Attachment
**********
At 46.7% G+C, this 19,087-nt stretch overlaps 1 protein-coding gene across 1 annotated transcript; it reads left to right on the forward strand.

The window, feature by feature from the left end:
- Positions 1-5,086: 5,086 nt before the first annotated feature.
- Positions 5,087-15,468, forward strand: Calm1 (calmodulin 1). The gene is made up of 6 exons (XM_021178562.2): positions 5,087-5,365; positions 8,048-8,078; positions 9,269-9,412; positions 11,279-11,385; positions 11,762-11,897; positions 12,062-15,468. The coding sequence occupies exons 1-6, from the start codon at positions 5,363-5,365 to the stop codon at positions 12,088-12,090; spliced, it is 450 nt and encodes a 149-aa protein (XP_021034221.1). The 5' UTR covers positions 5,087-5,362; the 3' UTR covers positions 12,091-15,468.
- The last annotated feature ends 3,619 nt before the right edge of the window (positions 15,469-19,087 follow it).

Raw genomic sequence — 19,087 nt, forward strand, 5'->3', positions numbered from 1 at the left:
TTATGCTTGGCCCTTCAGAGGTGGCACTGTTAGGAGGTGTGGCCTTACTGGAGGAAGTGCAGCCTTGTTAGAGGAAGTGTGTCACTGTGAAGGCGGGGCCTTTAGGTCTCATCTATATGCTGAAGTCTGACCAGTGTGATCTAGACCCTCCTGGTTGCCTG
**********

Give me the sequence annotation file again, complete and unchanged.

At 46.7% G+C, this 19,087-nt stretch overlaps 1 protein-coding gene across 1 annotated transcript; it reads left to right on the forward strand.

The window, feature by feature from the left end:
- Positions 1-5,086: 5,086 nt before the first annotated feature.
- Positions 5,087-15,468, forward strand: Calm1 (calmodulin 1). The gene is made up of 6 exons (XM_021178562.2): positions 5,087-5,365; positions 8,048-8,078; positions 9,269-9,412; positions 11,279-11,385; positions 11,762-11,897; positions 12,062-15,468. The coding sequence occupies exons 1-6, from the start codon at positions 5,363-5,365 to the stop codon at positions 12,088-12,090; spliced, it is 450 nt and encodes a 149-aa protein (XP_021034221.1). The 5' UTR covers positions 5,087-5,362; the 3' UTR covers positions 12,091-15,468.
- The last annotated feature ends 3,619 nt before the right edge of the window (positions 15,469-19,087 follow it).

Raw genomic sequence — 19,087 nt, forward strand, 5'->3', positions numbered from 1 at the left:
TTATGCTTGGCCCTTCAGAGGTGGCACTGTTAGGAGGTGTGGCCTTACTGGAGGAAGTGCAGCCTTGTTAGAGGAAGTGTGTCACTGTGAAGGCGGGGCCTTTAGGTCTCATCTATATGCTGAAGTCTGACCAGTGTGATCTAGACCCTCCTGGTTGCCTG